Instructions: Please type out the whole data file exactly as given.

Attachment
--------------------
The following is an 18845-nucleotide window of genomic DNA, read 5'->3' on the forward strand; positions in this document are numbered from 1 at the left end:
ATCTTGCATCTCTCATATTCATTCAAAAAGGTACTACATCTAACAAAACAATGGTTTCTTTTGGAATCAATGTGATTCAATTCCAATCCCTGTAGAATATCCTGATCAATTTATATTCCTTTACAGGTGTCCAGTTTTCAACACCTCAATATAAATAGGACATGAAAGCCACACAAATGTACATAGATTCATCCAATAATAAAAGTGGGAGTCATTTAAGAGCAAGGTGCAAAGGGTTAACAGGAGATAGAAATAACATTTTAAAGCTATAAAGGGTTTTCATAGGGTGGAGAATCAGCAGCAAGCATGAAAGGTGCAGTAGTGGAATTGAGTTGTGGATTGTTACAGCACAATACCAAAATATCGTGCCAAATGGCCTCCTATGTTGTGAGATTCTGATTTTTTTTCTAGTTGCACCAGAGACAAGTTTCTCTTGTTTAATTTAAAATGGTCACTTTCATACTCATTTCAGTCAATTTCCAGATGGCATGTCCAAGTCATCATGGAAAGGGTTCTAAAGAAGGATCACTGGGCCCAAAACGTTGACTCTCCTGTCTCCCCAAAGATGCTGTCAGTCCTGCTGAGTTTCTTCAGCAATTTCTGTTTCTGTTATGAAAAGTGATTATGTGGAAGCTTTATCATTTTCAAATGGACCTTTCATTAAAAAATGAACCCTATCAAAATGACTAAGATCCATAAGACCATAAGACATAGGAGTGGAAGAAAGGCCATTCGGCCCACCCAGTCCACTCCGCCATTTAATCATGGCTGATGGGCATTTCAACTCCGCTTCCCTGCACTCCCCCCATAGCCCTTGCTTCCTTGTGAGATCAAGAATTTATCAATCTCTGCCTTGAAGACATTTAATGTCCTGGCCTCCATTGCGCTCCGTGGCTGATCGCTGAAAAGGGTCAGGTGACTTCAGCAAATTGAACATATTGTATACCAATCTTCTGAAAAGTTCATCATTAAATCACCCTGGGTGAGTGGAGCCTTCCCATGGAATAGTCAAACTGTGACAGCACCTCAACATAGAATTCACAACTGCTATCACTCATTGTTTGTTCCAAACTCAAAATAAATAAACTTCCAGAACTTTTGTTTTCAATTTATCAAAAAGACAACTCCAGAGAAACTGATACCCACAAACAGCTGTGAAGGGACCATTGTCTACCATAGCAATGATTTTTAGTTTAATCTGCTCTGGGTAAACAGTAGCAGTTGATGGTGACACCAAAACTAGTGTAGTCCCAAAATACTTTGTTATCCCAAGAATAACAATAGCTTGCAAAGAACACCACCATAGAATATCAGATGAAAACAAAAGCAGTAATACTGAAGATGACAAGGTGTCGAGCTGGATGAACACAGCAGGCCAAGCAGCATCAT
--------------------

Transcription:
The following is an 18845-nucleotide window of genomic DNA, read 5'->3' on the forward strand; positions in this document are numbered from 1 at the left end:
ATCTTGCATCTCTCATATTCATTCAAAAAGGTACTACATCTAACAAAACAATGGTTTCTTTTGGAATCAATGTGATTCAATTCCAATCCCTGTAGAATATCCTGATCAATTTATATTCCTTTACAGGTGTCCAGTTTTCAACACCTCAATATAAATAGGACATGAAAGCCACACAAATGTACATAGATTCATCCAATAATAAAAGTGGGAGTCATTTAAGAGCAAGGTGCAAAGGGTTAACAGGAGATAGAAATAACATTTTAAAGCTATAAAGGGTTTTCATAGGGTGGAGAATCAGCAGCAAGCATGAAAGGTGCAGTAGTGGAATTGAGTTGTGGATTGTTACAGCACAATACCAAAATATCGTGCCAAATGGCCTCCTATGTTGTGAGATTCTGATTTTTTTTCTAGTTGCACCAGAGACAAGTTTCTCTTGTTTAATTTAAAATGGTCACTTTCATACTCATTTCAGTCAATTTCCAGATGGCATGTCCAAGTCATCATGGAAAGGGTTCTAAAGAAGGATCACTGGGCCCAAAACGTTGACTCTCCTGTCTCCCCAAAGATGCTGTCAGTCCTGCTGAGTTTCTTCAGCAATTTCTGTTTCTGTTATGAAAAGTGATTATGTGGAAGCTTTATCATTTTCAAATGGACCTTTCATTAAAAAATGAACCCTATCAAAATGACTAAGATCCATAAGACCATAAGACATAGGAGTGGAAGAAAGGCCATTCGGCCCACCCAGTCCACTCCGCCATTTAATCATGGCTGATGGGCATTTCAACTCCGCTTCCCTGCACTCCCCCCATAGCCCTTGCTTCCTTGTGAGATCAAGAATTTATCAATCTCTGCCTTGAAGACATTTAATGTCCTGGCCTCCATTGCGCTCCGTGGCTGATCGCTGAAAAGGGTCAGGTGACTTCAGCAAATTGAACATATTGTATACCAATCTTCTGAAAAGTTCATCATTAAATCACCCTGGGTGAGTGGAGCCTTCCCATGGAATAGTCAAACTGTGACAGCACCTCAACATAGAATTCACAACTGCTATCACTCATTGTTTGTTCCAAACTCAAAATAAATAAACTTCCAGAACTTTTGTTTTCAATTTATCAAAAAGACAACTCCAGAGAAACTGATACCCACAAACAGCTGTGAAGGGACCATTGTCTACCATAGCAATGATTTTTAGTTTAATCTGCTCTGGGTAAACAGTAGCAGTTGATGGTGACACCAAAACTAGTGTAGTCCCAAAATACTTTGTTATCCCAAGAATAACAATAGCTTGCAAAGAACACCACCATAGAATATCAGATGAAAACAAAAGCAGTAATACTGAAGATGACAAGGTGTCGAGCTGGATGAACACAGCAGGCCAAGCAGCATCAT